Filipinos have many kasabihans and pamahiins that get passed down from generation to generation. A fair few are beliefs on children's health and because there are a lot, it can be quite difficult to sort fact from fiction. Here are experts to set the record straight:
Myth #1: Wrapping a child in blankets to make him sweat will bring down a fever. Every parent wants a child’s fever to go away as quick as possible. But, making your child sweat is not the way to do it, says Dr. Luis P. Gatmaitan, a medical doctor and a prolific children's author, told Smartparenting.com.ph. “Sweating, they believe, will bring the body’s temperature down. They fail to realize that just by taking the regular anti-fever medication like paracetamol, we can experience sweating out without being ‘mummified.’” So, what else can you do to manage your child’s fever? Dr. Gatmaitan shared his expert tips here.
Myth #2: Alcohol should be used to clean a child’s sugat. If you’ve already washed the wound with running water and soap, alcohol isn’t necessary. Only use alcohol for disinfecting and cleaning a wound if you can’t wash it with water, said pediatrician Dr. Empress Carlos. “And we don’t use Hydrogen Peroxide (agua oxigenada) for cleaning wounds anymore.”
Plus, we know that applying alcohol to a wound hurts. Using it to clean your child’s sugat will only discourage him from getting a wound treated the next time around. Find more expert tips on how to care for your child’s wound to avoid infection here.
Myth #3: Teething can cause a fever. “There is little scientific evidence to support the widespread belief that teething causes fever,” said Dr. Carmina Arriola-Delos Reyes, a pediatrician and infectious disease specialist. “Although it's hard to disprove this notion completely, it is always prudent to search for other causes of fever most especially if the temperature has reached 38.5 °C. In such cases, fever should not be attributed solely to teething, and other causes of the fever should be searched.”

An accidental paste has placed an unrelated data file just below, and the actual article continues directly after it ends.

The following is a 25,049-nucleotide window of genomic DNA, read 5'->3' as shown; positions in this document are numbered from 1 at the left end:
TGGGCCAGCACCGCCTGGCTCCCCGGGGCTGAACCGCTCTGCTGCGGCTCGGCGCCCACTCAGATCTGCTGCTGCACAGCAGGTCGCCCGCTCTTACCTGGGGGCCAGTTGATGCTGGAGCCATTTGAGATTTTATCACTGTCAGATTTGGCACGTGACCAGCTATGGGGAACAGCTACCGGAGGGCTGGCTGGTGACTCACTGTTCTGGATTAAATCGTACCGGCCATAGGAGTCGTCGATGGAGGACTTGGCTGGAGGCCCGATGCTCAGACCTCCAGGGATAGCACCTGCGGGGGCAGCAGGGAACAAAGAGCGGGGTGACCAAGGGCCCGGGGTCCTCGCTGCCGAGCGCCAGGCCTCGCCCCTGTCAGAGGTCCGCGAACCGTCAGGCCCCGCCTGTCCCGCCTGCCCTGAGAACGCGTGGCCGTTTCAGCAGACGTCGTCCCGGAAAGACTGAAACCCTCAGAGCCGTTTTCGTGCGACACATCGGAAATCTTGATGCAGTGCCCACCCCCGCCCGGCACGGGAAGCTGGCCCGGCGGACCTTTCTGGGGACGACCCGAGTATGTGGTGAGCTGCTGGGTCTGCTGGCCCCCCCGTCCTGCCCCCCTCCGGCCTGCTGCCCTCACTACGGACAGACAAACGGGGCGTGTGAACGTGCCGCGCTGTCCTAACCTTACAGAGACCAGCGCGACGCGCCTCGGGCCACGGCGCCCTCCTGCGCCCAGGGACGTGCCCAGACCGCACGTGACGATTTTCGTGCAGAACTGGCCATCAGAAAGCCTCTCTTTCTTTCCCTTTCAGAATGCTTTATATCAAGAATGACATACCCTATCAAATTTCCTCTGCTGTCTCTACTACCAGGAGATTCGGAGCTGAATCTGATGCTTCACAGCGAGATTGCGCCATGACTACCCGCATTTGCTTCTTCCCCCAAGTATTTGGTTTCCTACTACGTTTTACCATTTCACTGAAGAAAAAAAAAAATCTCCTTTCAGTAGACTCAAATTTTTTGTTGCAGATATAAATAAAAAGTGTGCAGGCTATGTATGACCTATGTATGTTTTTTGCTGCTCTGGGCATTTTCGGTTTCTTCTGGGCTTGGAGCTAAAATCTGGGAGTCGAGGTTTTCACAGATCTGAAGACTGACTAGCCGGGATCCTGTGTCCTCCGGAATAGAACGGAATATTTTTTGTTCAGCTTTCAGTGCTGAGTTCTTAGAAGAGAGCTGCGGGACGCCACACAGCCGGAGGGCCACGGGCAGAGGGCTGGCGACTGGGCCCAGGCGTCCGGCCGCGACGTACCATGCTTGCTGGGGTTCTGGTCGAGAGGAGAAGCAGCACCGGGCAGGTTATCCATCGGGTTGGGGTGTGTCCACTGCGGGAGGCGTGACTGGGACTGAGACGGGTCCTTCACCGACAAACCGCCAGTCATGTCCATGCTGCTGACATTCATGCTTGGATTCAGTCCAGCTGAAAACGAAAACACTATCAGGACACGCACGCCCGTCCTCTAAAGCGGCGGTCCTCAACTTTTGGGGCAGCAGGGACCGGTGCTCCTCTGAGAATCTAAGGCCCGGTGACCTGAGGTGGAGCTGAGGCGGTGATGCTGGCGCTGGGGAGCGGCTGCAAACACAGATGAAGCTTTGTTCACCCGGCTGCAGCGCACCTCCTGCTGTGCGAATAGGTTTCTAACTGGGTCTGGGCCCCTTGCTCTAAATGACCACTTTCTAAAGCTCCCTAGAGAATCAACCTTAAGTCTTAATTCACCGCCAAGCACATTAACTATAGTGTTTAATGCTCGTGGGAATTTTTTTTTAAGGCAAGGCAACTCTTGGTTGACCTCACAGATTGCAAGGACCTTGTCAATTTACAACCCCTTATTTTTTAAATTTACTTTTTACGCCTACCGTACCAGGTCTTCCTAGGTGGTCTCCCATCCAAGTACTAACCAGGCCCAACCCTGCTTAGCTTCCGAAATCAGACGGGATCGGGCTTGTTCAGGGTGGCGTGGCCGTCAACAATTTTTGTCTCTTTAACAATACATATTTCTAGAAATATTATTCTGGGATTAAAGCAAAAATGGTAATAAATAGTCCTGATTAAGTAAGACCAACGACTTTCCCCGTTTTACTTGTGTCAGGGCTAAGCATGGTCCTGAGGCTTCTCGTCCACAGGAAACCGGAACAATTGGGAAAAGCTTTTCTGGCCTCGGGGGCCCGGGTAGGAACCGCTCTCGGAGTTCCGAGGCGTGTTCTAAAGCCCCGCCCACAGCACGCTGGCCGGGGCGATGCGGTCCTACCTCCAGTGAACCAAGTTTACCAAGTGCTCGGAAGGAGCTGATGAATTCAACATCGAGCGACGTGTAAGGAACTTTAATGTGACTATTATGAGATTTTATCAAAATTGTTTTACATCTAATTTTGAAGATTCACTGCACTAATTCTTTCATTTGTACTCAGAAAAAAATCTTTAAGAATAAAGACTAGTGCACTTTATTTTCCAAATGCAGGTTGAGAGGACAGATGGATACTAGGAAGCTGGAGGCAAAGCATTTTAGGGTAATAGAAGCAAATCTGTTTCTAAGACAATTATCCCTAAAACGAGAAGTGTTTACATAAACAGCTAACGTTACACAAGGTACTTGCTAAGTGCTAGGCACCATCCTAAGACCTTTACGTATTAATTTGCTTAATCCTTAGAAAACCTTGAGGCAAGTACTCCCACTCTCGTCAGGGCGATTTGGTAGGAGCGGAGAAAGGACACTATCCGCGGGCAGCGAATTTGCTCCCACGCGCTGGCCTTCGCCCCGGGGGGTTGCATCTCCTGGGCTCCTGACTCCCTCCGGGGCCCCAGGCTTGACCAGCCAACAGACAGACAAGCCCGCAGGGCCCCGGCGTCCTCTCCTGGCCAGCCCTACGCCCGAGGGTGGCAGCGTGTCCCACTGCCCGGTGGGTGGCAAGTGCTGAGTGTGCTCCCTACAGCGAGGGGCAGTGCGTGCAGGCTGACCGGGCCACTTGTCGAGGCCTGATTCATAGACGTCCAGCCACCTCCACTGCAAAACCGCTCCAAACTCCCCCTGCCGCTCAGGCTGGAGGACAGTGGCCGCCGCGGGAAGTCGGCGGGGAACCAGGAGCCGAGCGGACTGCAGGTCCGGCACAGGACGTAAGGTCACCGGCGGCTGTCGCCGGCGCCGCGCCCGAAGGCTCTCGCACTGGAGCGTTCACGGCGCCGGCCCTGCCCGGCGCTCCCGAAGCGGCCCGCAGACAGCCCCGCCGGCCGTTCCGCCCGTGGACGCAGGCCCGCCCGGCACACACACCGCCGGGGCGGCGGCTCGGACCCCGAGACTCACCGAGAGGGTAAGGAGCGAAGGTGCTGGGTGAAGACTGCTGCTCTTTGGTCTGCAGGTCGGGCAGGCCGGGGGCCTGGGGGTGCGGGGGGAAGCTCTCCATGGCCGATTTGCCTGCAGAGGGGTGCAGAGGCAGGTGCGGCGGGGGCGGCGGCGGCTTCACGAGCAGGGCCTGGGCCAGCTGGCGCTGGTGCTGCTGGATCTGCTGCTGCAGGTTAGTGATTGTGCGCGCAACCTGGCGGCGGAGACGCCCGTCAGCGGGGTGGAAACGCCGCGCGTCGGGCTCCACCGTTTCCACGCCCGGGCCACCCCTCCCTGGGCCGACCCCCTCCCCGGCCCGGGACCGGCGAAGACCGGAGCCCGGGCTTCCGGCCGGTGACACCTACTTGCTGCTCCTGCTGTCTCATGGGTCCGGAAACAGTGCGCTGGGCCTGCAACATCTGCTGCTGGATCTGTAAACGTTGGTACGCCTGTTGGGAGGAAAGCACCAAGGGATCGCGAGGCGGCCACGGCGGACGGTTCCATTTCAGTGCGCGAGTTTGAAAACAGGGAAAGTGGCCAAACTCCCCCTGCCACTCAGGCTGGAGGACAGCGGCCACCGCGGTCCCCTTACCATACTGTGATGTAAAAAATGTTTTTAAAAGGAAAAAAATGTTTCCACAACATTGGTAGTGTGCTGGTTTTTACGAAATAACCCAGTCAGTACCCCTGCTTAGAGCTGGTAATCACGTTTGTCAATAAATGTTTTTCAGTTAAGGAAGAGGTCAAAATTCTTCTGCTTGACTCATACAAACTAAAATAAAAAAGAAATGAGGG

Myth #4: Tigdas and tigdas hangin is the same thing. No, don’t get confused as there’s quite a huge difference. Tigdas is measles in Filipino, and it can cause life-threatening complications when contracted by young children (there is a vaccine for it).
Tigdas hangin, on the other hand, is roseola infantum. It usually occurs in infants age 6 to 24 months and is very common, said Dr. Ma. Eleanor Sevilla-Sia, a pediatrician and neonatologist at St. Luke’s Medical Center. “Tigdas hangin is a mild illness, but parents do get scared as it presents with high-grade fever up to 40 °C for up to five days. After the fever stops, the rashes appear.” Learn more about tigdas hangin here.
Myth #5: Cotton buds are meant for cleaning ears. They're not, and we should stop putting things into our ears even if it's to clean it, says guidelines from the American Academy of Otolaryngology-Head and Neck Surgery.
Fact: Ears are self-cleaning (find out how here). Inserting objects into the ear to clean is more likely to push the wax deeper into the ear canal. The wax then gets lodged inside, builds up, and causes a blockage. A blocked ear canal due to earwax accumulation can lead to problems like hearing loss, itching, discharge, odor, or worse, infection. Yikes!
Myth #6: All mosquito repellents are equally effective. Mosquito patches that promise to repel the blood-sucking insects are not at all effective, found a study from the New Mexico State University and reported by NPR. The safest and most effective mosquito repellents are those that contain DEET, picaridin, IR 3535, and lemon eucalyptus oil. Take note as well that mosquito repellents that have lemon eucalyptus oil should not be used on children 3 years old and below. Not sure which ingredient your repellent has? This guide can help.
Myth #7: A bigkis is necessary for baby’s umbilical cord stump. A baby's umbilical cord stump should be kept clean and dry to prevent infections. A bigkis does the opposite. “Covering the umbilical area keeps in moisture, which is a perfect environment for bacterial growth. Also, keeping it covered may prevent you from noticing a starting infection,” pediatrician Dr. Ina Atutubo told Smartparenting.com.ph. A guide on how to properly care and clean your newborn's pusod can be found here.